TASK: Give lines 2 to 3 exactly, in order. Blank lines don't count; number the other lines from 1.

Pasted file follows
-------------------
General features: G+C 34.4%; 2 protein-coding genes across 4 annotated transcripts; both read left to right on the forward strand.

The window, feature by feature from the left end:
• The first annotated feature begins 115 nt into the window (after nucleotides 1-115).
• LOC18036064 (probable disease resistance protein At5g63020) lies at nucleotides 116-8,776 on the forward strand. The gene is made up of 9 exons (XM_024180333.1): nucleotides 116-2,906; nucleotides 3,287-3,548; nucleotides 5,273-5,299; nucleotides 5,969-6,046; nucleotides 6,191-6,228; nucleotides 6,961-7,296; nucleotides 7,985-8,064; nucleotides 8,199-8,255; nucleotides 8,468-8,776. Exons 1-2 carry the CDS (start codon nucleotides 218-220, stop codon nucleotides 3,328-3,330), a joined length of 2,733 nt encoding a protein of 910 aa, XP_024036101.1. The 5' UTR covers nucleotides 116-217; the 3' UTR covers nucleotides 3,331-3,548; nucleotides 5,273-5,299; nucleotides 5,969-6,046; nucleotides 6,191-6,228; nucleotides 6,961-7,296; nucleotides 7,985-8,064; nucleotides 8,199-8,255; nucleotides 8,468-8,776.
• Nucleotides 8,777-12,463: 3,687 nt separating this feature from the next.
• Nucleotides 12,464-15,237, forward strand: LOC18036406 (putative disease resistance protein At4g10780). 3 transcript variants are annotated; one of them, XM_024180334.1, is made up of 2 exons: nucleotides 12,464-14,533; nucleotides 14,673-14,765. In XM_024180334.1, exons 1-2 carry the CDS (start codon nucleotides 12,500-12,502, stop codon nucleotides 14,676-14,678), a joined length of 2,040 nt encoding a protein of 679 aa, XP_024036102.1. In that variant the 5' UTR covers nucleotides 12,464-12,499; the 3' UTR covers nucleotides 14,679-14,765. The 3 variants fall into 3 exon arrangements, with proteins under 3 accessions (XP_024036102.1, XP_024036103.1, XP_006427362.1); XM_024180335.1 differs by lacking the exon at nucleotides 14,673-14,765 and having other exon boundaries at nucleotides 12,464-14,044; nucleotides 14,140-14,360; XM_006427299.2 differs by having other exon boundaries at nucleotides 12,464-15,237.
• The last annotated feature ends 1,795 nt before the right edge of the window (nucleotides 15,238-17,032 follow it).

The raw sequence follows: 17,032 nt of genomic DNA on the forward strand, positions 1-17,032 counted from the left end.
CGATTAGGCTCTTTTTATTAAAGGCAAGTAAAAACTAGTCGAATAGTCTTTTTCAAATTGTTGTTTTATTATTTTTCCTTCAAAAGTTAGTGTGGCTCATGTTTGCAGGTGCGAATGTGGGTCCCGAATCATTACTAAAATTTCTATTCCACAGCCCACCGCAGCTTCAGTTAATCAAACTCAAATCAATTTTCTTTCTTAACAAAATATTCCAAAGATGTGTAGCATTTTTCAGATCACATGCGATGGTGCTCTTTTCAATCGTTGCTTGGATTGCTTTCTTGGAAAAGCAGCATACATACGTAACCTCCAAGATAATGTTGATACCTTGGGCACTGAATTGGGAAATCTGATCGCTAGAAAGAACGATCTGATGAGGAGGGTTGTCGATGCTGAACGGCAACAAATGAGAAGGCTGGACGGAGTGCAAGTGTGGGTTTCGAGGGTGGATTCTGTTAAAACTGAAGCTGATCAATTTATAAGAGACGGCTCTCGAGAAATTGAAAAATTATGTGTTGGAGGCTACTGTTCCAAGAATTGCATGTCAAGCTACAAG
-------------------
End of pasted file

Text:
The window, feature by feature from the left end:
• The first annotated feature begins 115 nt into the window (after nucleotides 1-115).